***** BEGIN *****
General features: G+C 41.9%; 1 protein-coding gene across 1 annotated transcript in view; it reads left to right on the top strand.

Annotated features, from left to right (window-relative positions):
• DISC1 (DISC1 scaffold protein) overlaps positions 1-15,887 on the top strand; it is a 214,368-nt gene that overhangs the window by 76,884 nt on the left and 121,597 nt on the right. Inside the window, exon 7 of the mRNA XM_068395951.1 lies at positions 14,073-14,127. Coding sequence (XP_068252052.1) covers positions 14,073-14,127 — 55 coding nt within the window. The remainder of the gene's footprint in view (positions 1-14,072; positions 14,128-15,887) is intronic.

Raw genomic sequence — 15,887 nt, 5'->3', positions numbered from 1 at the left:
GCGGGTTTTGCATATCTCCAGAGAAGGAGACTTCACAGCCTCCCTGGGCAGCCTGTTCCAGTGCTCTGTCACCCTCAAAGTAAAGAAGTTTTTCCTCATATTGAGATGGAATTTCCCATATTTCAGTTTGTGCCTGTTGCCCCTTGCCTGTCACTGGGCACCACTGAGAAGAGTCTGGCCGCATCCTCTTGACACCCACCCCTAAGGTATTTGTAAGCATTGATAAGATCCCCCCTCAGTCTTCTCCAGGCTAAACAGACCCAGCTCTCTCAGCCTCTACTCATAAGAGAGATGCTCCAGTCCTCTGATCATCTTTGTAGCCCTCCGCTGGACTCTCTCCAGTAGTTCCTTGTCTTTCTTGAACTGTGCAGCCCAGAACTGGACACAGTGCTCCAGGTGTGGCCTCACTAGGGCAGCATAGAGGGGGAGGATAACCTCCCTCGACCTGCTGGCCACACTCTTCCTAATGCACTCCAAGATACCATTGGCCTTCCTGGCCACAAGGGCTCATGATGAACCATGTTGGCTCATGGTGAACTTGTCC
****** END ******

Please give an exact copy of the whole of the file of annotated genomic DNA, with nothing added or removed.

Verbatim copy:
General features: G+C 41.9%; 1 protein-coding gene across 1 annotated transcript in view; it reads left to right on the top strand.

Annotated features, from left to right (window-relative positions):
• DISC1 (DISC1 scaffold protein) overlaps positions 1-15,887 on the top strand; it is a 214,368-nt gene that overhangs the window by 76,884 nt on the left and 121,597 nt on the right. Inside the window, exon 7 of the mRNA XM_068395951.1 lies at positions 14,073-14,127. Coding sequence (XP_068252052.1) covers positions 14,073-14,127 — 55 coding nt within the window. The remainder of the gene's footprint in view (positions 1-14,072; positions 14,128-15,887) is intronic.

Raw genomic sequence — 15,887 nt, 5'->3', positions numbered from 1 at the left:
GCGGGTTTTGCATATCTCCAGAGAAGGAGACTTCACAGCCTCCCTGGGCAGCCTGTTCCAGTGCTCTGTCACCCTCAAAGTAAAGAAGTTTTTCCTCATATTGAGATGGAATTTCCCATATTTCAGTTTGTGCCTGTTGCCCCTTGCCTGTCACTGGGCACCACTGAGAAGAGTCTGGCCGCATCCTCTTGACACCCACCCCTAAGGTATTTGTAAGCATTGATAAGATCCCCCCTCAGTCTTCTCCAGGCTAAACAGACCCAGCTCTCTCAGCCTCTACTCATAAGAGAGATGCTCCAGTCCTCTGATCATCTTTGTAGCCCTCCGCTGGACTCTCTCCAGTAGTTCCTTGTCTTTCTTGAACTGTGCAGCCCAGAACTGGACACAGTGCTCCAGGTGTGGCCTCACTAGGGCAGCATAGAGGGGGAGGATAACCTCCCTCGACCTGCTGGCCACACTCTTCCTAATGCACTCCAAGATACCATTGGCCTTCCTGGCCACAAGGGCTCATGATGAACCATGTTGGCTCATGGTGAACTTGTCC